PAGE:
The last 2 blogs I have written covered the exciting development of expanding 120 acres of land into vineyards for potential new owners. The process of turning untouched ground into the splendor of a vineyard requires a knowledgeable and hands-on approach. Chief Agronomist, Francisco Evangelista, says there are 3 steps to developing land, “First we clear and level the land, next we plow rows and erect trellis systems and lastly we install irrigation and plant the vines.” This blog covers that crucial last step.
After the trellis systems have been put in place, Francisco, lays the plans for irrigation. A backhoe digs ditches perpendicular to all of the rows for the pipes. Hoses run off from the pipes under the rows where the vines will be planted. Francisco said they are using over 180 miles of hoses for the expansion. All of the hoses are bought with holes pre-cut in them. The holes are a little under 2 feet apart and need to line up with a vine. When the hoses are flowing they allow 13 drops of water every 10 seconds. Every plant gets 4 liters of water per day.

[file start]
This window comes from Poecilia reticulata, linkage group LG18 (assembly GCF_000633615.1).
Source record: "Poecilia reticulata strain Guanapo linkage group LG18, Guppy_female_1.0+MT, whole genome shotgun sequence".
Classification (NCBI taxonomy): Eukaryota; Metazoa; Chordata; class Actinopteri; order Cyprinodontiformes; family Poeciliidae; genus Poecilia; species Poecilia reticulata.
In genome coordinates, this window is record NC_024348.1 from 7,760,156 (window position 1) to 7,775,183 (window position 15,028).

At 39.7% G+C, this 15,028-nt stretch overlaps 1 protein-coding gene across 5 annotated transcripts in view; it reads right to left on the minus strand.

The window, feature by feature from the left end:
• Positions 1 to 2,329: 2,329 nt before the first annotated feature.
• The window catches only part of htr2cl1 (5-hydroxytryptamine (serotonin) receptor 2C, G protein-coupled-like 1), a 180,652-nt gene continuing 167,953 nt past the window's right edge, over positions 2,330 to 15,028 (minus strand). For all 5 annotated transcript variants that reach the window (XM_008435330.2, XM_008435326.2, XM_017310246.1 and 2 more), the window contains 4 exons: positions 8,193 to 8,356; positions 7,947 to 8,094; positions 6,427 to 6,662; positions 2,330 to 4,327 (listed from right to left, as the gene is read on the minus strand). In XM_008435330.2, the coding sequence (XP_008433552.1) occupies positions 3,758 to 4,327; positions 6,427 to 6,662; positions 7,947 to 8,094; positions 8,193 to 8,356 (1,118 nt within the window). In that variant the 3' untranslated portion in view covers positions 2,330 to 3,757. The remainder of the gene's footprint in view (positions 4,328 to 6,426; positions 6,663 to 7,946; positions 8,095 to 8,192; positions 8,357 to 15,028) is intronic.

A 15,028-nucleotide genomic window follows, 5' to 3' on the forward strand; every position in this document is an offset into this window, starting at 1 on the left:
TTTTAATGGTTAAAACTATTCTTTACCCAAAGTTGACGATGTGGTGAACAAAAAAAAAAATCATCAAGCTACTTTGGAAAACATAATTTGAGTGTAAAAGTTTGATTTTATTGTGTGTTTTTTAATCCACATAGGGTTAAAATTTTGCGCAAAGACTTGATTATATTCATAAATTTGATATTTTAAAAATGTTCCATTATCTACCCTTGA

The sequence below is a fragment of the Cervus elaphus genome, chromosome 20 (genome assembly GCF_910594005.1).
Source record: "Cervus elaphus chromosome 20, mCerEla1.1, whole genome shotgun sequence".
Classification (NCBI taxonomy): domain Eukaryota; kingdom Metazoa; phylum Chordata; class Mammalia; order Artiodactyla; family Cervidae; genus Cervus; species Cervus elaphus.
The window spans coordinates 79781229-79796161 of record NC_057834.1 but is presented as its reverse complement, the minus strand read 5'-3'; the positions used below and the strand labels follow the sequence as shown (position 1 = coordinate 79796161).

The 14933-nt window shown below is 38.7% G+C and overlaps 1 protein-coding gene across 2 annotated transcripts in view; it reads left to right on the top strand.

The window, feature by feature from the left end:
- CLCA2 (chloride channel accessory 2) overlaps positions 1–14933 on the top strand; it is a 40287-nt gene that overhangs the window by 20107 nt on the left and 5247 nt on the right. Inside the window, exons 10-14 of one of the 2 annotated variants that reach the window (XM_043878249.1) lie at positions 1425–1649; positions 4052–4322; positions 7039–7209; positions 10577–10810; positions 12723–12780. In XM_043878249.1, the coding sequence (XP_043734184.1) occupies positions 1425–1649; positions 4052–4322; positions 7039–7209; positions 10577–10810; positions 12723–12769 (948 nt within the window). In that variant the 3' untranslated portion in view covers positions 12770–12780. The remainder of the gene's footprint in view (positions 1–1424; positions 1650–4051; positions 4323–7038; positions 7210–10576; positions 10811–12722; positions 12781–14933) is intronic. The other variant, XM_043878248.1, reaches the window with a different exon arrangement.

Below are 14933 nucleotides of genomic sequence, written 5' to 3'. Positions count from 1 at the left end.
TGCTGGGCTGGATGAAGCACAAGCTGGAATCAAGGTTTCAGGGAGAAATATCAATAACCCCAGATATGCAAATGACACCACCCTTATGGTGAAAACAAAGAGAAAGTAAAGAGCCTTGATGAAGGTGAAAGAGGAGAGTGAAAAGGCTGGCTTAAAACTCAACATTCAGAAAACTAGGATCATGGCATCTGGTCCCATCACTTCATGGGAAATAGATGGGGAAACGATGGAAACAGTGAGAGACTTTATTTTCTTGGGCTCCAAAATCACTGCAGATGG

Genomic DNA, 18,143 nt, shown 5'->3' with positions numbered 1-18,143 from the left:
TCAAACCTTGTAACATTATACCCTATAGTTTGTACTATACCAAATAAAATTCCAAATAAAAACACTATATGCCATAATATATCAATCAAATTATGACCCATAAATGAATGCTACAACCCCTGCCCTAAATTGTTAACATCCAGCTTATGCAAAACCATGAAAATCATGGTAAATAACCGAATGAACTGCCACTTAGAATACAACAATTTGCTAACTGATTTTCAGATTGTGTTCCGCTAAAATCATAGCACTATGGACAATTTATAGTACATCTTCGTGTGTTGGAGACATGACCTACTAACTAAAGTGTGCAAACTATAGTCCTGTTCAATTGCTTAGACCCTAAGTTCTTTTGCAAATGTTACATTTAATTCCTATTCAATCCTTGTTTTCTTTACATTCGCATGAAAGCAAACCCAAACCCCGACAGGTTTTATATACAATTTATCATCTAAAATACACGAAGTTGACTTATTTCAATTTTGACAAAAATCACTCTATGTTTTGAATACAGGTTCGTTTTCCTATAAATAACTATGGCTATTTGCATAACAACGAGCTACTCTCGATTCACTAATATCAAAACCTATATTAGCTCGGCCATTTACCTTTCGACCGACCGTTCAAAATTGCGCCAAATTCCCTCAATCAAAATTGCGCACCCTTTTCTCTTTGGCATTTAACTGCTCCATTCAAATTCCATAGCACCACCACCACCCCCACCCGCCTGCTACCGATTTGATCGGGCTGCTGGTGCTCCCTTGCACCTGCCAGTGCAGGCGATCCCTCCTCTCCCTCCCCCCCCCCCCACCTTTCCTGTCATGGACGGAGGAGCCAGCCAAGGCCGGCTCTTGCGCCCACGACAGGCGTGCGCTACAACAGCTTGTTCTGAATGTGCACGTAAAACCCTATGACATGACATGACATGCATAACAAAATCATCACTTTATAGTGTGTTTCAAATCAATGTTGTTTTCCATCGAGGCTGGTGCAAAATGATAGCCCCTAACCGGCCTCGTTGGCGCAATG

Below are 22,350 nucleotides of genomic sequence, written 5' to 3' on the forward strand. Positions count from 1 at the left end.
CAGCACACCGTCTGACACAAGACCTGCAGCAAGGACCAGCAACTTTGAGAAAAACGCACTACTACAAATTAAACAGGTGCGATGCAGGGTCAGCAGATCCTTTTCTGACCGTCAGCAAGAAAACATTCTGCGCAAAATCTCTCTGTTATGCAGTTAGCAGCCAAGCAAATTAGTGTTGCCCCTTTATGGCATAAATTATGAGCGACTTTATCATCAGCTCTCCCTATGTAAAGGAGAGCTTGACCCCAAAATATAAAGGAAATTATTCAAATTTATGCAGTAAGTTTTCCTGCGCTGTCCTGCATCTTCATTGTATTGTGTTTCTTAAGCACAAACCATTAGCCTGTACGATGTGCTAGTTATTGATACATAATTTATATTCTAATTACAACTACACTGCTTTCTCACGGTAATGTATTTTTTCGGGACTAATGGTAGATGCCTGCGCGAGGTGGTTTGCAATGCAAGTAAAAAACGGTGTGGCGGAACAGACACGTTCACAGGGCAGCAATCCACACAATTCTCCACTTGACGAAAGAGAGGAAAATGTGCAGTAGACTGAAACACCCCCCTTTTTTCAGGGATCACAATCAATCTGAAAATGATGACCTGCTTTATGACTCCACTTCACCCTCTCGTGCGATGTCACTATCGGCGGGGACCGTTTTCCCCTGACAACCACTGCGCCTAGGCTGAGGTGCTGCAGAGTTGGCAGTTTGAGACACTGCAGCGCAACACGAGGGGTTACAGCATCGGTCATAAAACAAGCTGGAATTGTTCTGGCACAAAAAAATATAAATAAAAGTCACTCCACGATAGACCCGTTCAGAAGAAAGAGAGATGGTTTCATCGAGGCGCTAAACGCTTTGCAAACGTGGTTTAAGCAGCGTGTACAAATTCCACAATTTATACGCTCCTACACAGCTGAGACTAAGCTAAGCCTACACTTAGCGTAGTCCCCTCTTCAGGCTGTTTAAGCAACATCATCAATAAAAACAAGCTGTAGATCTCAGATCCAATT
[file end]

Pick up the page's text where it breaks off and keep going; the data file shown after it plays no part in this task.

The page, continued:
Planting the vines is the last and arguably the most important part of a vineyard. All of the vines need to soak in a large bin for 24 hours to remove pathogens. The ground they will be planted in is also watered for one full day. As workers plant each vine they push on the graft to ensure its strength. If a graft is not strong the vine is replaced. The vines are planted between 10 and 14 inches deep.
There is an average of 2,400 vines per acre of land. One person can plant about 200 vines a day. The roots start to grow one month after being planted. That movement underground is matched by the sight of the vines’ first leaves above ground. Over the course of 2 years the vines grow grapes, are harvested and eventually produce the ultimate reward of delicious wine, which is truly the best result of vineyard expansion.